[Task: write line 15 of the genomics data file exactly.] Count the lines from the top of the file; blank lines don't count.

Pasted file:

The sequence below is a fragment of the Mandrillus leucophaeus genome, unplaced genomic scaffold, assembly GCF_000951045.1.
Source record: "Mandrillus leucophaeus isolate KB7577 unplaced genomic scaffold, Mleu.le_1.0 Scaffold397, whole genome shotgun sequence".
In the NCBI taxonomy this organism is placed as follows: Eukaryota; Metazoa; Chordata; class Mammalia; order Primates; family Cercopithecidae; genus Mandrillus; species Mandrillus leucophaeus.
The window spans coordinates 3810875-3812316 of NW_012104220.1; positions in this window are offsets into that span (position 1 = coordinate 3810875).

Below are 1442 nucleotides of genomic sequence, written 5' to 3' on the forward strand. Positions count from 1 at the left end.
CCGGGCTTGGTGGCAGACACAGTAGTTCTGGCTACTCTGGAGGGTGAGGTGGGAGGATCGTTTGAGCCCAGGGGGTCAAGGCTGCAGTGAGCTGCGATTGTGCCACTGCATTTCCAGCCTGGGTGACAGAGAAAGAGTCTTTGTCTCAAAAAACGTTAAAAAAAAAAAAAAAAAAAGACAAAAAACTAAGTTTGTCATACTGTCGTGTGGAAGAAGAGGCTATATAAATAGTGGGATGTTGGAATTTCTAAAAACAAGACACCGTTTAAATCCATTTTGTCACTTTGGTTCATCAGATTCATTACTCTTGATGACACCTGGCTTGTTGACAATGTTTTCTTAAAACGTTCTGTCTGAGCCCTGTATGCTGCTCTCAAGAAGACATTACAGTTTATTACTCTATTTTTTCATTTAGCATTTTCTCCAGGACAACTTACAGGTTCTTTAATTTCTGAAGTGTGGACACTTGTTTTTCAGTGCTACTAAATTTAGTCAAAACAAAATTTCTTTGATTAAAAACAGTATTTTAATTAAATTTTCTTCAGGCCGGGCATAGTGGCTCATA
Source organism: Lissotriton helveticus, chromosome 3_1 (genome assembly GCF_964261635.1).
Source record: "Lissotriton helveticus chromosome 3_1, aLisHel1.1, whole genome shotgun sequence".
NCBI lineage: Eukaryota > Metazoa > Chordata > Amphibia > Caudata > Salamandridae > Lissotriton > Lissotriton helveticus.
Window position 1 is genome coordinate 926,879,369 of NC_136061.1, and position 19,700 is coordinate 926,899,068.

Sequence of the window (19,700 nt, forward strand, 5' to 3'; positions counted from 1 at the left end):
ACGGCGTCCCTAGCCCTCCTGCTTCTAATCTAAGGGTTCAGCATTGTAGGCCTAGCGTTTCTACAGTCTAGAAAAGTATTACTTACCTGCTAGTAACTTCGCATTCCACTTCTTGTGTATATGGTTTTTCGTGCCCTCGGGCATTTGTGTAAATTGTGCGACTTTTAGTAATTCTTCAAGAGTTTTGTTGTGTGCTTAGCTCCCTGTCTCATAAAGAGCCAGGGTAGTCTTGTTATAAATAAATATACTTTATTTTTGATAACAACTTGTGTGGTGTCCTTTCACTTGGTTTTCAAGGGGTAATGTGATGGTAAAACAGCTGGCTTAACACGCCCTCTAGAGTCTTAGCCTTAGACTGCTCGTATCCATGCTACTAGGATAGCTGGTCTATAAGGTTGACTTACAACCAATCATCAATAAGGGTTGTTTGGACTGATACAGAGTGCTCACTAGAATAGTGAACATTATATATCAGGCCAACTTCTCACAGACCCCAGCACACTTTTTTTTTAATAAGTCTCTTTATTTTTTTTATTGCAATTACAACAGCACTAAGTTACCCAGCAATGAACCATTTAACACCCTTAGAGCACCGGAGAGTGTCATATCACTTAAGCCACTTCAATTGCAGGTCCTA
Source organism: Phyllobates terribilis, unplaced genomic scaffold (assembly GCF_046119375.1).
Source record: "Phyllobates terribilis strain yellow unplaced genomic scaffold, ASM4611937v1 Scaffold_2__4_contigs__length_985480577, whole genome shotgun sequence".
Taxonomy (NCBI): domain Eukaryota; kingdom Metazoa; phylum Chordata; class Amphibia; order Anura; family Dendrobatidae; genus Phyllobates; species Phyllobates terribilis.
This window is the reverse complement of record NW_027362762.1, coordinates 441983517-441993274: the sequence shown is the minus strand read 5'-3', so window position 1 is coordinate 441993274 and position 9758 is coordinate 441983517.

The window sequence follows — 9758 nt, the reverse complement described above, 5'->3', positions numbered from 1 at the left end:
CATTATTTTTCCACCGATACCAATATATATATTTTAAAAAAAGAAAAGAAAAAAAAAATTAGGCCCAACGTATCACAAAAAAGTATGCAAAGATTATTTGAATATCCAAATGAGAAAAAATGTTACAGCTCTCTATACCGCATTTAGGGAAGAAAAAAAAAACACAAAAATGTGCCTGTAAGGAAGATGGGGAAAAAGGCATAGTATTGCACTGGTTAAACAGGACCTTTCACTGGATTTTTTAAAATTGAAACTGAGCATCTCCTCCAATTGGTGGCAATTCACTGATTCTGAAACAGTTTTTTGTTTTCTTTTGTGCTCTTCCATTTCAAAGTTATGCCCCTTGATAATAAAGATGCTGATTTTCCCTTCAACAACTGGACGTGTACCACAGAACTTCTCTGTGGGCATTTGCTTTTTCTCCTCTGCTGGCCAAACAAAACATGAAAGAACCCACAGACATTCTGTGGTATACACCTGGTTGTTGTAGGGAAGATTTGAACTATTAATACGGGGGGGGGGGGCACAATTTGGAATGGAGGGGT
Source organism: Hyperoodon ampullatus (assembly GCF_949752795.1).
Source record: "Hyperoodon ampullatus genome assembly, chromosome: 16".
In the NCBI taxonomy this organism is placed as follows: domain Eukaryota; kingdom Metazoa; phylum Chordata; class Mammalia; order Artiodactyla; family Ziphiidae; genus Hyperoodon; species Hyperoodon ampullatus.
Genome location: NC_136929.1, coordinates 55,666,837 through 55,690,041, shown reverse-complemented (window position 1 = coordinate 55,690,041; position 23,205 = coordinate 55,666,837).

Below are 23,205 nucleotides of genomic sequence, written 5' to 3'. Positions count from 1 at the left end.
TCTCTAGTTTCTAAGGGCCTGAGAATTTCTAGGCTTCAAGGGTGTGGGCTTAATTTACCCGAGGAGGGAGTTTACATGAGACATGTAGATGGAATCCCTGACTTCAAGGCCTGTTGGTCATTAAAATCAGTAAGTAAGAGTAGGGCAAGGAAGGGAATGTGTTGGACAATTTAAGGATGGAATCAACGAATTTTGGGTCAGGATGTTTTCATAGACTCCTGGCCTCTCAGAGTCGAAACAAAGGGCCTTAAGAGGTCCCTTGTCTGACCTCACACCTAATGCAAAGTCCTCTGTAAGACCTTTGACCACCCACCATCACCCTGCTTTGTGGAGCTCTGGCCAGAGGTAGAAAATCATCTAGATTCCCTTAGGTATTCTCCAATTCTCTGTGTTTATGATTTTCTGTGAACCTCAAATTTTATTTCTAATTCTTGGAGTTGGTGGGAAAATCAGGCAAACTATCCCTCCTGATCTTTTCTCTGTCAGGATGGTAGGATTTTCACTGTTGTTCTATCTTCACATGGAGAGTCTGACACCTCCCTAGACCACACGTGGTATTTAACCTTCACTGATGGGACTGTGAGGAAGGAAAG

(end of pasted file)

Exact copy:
Taxonomy (NCBI): domain Eukaryota; kingdom Metazoa; phylum Chordata; class Amphibia; order Anura; family Dendrobatidae; genus Phyllobates; species Phyllobates terribilis.